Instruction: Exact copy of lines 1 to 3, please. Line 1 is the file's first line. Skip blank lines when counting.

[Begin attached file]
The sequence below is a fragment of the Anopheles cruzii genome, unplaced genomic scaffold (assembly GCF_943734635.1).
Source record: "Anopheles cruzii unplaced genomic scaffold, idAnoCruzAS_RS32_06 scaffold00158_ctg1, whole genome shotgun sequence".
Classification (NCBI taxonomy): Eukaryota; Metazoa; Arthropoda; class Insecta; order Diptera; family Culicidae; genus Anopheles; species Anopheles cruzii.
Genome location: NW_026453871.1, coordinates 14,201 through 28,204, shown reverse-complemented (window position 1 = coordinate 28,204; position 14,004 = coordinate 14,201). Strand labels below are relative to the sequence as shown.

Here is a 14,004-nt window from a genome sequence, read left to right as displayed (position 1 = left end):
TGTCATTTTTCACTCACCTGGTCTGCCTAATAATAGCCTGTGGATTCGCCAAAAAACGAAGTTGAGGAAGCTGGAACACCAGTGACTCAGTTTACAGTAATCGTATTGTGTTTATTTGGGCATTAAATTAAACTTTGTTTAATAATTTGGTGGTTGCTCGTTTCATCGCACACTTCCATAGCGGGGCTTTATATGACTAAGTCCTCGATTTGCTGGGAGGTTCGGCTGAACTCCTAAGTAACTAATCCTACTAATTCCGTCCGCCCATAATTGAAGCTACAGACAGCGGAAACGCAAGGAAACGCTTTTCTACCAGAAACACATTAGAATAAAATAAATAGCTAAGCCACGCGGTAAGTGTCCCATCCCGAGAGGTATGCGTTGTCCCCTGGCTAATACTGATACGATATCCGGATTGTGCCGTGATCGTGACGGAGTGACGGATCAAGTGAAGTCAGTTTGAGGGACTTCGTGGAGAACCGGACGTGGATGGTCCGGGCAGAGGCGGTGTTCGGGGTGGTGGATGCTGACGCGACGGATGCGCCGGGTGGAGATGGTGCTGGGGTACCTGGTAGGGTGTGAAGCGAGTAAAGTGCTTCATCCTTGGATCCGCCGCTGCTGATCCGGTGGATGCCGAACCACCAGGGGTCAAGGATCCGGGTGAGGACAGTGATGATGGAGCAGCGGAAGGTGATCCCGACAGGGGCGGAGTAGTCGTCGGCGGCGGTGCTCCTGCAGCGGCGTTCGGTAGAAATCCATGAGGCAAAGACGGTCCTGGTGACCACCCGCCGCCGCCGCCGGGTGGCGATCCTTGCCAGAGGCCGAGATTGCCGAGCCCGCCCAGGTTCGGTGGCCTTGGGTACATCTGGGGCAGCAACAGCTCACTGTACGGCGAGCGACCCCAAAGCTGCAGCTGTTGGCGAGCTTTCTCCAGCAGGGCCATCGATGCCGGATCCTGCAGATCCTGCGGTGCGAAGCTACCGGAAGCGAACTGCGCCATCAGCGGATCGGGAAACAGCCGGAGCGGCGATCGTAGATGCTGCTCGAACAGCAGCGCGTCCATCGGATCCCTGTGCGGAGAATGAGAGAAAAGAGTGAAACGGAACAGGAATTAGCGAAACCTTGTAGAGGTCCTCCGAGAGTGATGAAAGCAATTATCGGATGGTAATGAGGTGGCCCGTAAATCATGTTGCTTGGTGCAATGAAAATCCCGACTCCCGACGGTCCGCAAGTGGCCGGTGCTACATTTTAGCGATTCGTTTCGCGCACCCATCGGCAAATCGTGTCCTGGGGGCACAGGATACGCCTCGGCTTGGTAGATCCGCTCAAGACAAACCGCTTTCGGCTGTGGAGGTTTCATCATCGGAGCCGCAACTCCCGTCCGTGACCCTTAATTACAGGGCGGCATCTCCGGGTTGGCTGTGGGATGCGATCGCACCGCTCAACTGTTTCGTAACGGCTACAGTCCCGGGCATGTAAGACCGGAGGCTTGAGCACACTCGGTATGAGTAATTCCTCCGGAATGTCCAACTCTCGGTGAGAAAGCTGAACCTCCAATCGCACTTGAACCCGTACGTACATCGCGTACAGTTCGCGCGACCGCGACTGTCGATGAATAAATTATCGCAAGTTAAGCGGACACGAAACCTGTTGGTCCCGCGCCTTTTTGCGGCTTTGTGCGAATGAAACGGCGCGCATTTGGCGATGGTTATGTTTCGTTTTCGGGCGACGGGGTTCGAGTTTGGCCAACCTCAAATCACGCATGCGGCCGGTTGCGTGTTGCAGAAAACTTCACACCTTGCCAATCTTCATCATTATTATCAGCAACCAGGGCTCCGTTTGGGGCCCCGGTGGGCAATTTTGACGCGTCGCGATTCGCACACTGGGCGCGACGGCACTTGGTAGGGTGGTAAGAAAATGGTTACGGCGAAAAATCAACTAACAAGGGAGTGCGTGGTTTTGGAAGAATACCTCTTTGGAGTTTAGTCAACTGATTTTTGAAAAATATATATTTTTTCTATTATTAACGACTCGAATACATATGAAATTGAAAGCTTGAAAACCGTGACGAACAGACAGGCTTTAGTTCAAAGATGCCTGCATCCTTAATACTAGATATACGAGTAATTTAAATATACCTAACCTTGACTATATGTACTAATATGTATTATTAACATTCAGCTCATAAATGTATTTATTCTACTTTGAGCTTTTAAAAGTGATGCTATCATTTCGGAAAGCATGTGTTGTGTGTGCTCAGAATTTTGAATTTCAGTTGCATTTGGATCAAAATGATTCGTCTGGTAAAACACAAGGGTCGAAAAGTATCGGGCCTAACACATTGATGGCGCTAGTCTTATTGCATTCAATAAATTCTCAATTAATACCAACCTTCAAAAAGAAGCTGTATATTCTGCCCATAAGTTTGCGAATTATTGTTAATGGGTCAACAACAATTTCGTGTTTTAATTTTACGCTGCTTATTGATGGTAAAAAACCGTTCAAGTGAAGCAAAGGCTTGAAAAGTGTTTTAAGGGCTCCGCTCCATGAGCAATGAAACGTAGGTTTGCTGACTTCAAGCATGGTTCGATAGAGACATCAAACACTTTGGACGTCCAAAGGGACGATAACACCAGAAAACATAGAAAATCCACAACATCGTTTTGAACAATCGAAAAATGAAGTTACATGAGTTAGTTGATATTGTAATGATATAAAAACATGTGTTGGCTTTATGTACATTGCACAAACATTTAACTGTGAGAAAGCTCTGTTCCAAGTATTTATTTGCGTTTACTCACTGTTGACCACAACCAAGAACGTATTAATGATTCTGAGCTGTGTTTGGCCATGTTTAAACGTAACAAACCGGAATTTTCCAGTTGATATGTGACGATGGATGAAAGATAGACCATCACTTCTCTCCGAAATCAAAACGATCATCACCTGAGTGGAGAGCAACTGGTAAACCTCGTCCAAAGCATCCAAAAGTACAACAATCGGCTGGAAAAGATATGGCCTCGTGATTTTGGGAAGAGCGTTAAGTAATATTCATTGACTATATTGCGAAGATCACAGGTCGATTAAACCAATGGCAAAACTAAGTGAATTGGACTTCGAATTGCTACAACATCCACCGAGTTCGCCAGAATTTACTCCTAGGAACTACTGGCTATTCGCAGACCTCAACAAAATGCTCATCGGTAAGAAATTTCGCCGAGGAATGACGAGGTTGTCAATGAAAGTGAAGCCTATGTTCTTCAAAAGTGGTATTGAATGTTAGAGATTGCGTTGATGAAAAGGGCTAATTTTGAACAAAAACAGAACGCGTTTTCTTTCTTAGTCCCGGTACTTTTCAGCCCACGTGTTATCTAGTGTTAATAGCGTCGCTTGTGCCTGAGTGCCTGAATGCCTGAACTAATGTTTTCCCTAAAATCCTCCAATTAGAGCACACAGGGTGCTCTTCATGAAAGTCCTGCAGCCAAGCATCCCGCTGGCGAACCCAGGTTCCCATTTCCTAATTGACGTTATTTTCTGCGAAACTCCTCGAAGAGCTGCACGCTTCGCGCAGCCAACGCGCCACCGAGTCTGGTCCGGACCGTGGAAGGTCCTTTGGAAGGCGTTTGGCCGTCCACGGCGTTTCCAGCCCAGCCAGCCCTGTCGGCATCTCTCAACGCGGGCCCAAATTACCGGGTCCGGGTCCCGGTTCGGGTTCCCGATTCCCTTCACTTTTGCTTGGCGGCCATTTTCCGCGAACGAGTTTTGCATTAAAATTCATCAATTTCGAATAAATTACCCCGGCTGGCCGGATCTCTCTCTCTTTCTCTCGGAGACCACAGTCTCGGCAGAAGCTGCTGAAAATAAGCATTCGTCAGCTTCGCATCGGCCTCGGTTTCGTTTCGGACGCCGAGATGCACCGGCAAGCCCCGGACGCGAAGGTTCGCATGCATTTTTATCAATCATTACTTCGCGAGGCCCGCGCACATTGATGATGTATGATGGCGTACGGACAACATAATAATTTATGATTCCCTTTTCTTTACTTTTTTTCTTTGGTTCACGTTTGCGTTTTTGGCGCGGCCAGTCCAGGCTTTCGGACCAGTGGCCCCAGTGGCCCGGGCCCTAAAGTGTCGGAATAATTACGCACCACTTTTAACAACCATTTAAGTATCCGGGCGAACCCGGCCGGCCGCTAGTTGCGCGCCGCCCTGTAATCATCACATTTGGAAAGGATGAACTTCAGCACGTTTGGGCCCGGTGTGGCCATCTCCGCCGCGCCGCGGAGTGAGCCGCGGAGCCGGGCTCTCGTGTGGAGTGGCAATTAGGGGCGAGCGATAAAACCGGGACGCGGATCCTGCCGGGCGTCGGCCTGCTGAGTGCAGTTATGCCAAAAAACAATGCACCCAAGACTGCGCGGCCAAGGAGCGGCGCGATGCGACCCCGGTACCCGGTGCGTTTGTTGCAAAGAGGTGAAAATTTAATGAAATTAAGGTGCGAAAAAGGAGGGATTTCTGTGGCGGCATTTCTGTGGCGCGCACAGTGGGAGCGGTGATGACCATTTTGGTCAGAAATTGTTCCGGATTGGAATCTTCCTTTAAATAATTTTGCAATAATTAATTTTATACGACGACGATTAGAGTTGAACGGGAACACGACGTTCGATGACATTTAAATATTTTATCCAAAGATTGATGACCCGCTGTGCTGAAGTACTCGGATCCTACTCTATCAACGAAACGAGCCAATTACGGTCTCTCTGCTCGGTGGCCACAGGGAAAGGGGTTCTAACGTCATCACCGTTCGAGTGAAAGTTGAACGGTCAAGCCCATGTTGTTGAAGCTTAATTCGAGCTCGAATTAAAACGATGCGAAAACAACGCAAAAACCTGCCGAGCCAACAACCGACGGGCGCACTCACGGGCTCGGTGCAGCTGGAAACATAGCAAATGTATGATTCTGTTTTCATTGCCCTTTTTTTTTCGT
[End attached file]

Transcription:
The sequence below is a fragment of the Anopheles cruzii genome, unplaced genomic scaffold (assembly GCF_943734635.1).
Source record: "Anopheles cruzii unplaced genomic scaffold, idAnoCruzAS_RS32_06 scaffold00158_ctg1, whole genome shotgun sequence".
Classification (NCBI taxonomy): Eukaryota; Metazoa; Arthropoda; class Insecta; order Diptera; family Culicidae; genus Anopheles; species Anopheles cruzii.